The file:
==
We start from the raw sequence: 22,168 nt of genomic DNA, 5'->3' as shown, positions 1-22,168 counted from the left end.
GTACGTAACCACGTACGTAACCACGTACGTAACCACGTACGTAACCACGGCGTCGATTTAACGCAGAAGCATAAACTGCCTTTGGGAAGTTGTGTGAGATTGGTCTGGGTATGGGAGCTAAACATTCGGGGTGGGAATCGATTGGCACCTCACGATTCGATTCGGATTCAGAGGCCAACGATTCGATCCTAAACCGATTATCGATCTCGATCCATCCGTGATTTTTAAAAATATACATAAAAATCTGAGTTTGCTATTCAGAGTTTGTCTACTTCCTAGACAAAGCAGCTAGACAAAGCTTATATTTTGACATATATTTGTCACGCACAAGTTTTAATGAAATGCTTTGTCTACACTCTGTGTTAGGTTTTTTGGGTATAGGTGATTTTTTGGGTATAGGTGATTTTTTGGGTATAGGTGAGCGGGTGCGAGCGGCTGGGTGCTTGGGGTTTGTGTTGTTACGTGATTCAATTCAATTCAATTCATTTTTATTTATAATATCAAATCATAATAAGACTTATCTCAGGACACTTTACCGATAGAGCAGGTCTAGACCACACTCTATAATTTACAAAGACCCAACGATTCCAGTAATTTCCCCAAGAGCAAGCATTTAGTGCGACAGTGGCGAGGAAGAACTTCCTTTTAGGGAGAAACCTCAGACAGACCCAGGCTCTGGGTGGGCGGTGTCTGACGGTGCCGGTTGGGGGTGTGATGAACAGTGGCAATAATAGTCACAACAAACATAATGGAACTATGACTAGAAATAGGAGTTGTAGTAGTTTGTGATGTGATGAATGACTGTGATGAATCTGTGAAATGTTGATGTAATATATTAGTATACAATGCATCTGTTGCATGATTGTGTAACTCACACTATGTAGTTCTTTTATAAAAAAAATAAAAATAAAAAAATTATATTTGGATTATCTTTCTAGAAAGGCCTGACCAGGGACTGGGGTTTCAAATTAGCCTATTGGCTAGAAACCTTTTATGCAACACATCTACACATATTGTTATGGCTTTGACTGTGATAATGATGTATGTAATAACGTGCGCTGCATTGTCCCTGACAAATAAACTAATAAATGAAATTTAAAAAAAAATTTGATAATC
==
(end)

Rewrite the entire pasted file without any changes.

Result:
We start from the raw sequence: 22,168 nt of genomic DNA, 5'->3' as shown, positions 1-22,168 counted from the left end.
GTACGTAACCACGTACGTAACCACGTACGTAACCACGTACGTAACCACGGCGTCGATTTAACGCAGAAGCATAAACTGCCTTTGGGAAGTTGTGTGAGATTGGTCTGGGTATGGGAGCTAAACATTCGGGGTGGGAATCGATTGGCACCTCACGATTCGATTCGGATTCAGAGGCCAACGATTCGATCCTAAACCGATTATCGATCTCGATCCATCCGTGATTTTTAAAAATATACATAAAAATCTGAGTTTGCTATTCAGAGTTTGTCTACTTCCTAGACAAAGCAGCTAGACAAAGCTTATATTTTGACATATATTTGTCACGCACAAGTTTTAATGAAATGCTTTGTCTACACTCTGTGTTAGGTTTTTTGGGTATAGGTGATTTTTTGGGTATAGGTGATTTTTTGGGTATAGGTGAGCGGGTGCGAGCGGCTGGGTGCTTGGGGTTTGTGTTGTTACGTGATTCAATTCAATTCAATTCATTTTTATTTATAATATCAAATCATAATAAGACTTATCTCAGGACACTTTACCGATAGAGCAGGTCTAGACCACACTCTATAATTTACAAAGACCCAACGATTCCAGTAATTTCCCCAAGAGCAAGCATTTAGTGCGACAGTGGCGAGGAAGAACTTCCTTTTAGGGAGAAACCTCAGACAGACCCAGGCTCTGGGTGGGCGGTGTCTGACGGTGCCGGTTGGGGGTGTGATGAACAGTGGCAATAATAGTCACAACAAACATAATGGAACTATGACTAGAAATAGGAGTTGTAGTAGTTTGTGATGTGATGAATGACTGTGATGAATCTGTGAAATGTTGATGTAATATATTAGTATACAATGCATCTGTTGCATGATTGTGTAACTCACACTATGTAGTTCTTTTATAAAAAAAATAAAAATAAAAAAATTATATTTGGATTATCTTTCTAGAAAGGCCTGACCAGGGACTGGGGTTTCAAATTAGCCTATTGGCTAGAAACCTTTTATGCAACACATCTACACATATTGTTATGGCTTTGACTGTGATAATGATGTATGTAATAACGTGCGCTGCATTGTCCCTGACAAATAAACTAATAAATGAAATTTAAAAAAAAATTTGATAATC